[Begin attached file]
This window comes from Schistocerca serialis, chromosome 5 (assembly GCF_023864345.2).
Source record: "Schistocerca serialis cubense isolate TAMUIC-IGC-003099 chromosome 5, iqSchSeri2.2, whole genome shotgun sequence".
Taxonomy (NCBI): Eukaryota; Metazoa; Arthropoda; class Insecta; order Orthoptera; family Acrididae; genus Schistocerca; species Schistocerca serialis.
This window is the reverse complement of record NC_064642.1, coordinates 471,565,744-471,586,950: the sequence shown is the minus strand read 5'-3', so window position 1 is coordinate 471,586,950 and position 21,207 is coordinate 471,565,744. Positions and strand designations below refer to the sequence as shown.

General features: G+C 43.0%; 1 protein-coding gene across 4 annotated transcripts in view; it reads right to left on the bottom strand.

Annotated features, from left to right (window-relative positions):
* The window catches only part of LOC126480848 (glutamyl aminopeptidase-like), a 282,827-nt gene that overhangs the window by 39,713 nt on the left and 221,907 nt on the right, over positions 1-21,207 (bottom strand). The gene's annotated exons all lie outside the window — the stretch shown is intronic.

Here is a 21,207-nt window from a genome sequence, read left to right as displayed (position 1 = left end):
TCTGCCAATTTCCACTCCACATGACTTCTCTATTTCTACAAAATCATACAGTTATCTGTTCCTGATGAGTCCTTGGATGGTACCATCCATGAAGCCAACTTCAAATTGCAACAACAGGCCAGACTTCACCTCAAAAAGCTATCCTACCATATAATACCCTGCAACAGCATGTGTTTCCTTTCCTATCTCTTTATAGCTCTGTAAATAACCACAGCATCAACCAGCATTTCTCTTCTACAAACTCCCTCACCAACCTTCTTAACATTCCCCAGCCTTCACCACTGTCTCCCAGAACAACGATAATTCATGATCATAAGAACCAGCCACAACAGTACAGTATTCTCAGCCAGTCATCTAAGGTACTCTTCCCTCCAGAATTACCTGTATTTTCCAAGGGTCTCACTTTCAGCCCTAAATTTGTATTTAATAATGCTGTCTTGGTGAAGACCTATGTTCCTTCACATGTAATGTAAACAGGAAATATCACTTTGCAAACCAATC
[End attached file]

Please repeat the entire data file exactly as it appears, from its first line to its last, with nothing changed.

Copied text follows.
This window comes from Schistocerca serialis, chromosome 5 (assembly GCF_023864345.2).
Source record: "Schistocerca serialis cubense isolate TAMUIC-IGC-003099 chromosome 5, iqSchSeri2.2, whole genome shotgun sequence".
Taxonomy (NCBI): Eukaryota; Metazoa; Arthropoda; class Insecta; order Orthoptera; family Acrididae; genus Schistocerca; species Schistocerca serialis.
This window is the reverse complement of record NC_064642.1, coordinates 471,565,744-471,586,950: the sequence shown is the minus strand read 5'-3', so window position 1 is coordinate 471,586,950 and position 21,207 is coordinate 471,565,744. Positions and strand designations below refer to the sequence as shown.

General features: G+C 43.0%; 1 protein-coding gene across 4 annotated transcripts in view; it reads right to left on the bottom strand.

Annotated features, from left to right (window-relative positions):
* The window catches only part of LOC126480848 (glutamyl aminopeptidase-like), a 282,827-nt gene that overhangs the window by 39,713 nt on the left and 221,907 nt on the right, over positions 1-21,207 (bottom strand). The gene's annotated exons all lie outside the window — the stretch shown is intronic.

Here is a 21,207-nt window from a genome sequence, read left to right as displayed (position 1 = left end):
TCTGCCAATTTCCACTCCACATGACTTCTCTATTTCTACAAAATCATACAGTTATCTGTTCCTGATGAGTCCTTGGATGGTACCATCCATGAAGCCAACTTCAAATTGCAACAACAGGCCAGACTTCACCTCAAAAAGCTATCCTACCATATAATACCCTGCAACAGCATGTGTTTCCTTTCCTATCTCTTTATAGCTCTGTAAATAACCACAGCATCAACCAGCATTTCTCTTCTACAAACTCCCTCACCAACCTTCTTAACATTCCCCAGCCTTCACCACTGTCTCCCAGAACAACGATAATTCATGATCATAAGAACCAGCCACAACAGTACAGTATTCTCAGCCAGTCATCTAAGGTACTCTTCCCTCCAGAATTACCTGTATTTTCCAAGGGTCTCACTTTCAGCCCTAAATTTGTATTTAATAATGCTGTCTTGGTGAAGACCTATGTTCCTTCACATGTAATGTAAACAGGAAATATCACTTTGCAAACCAATC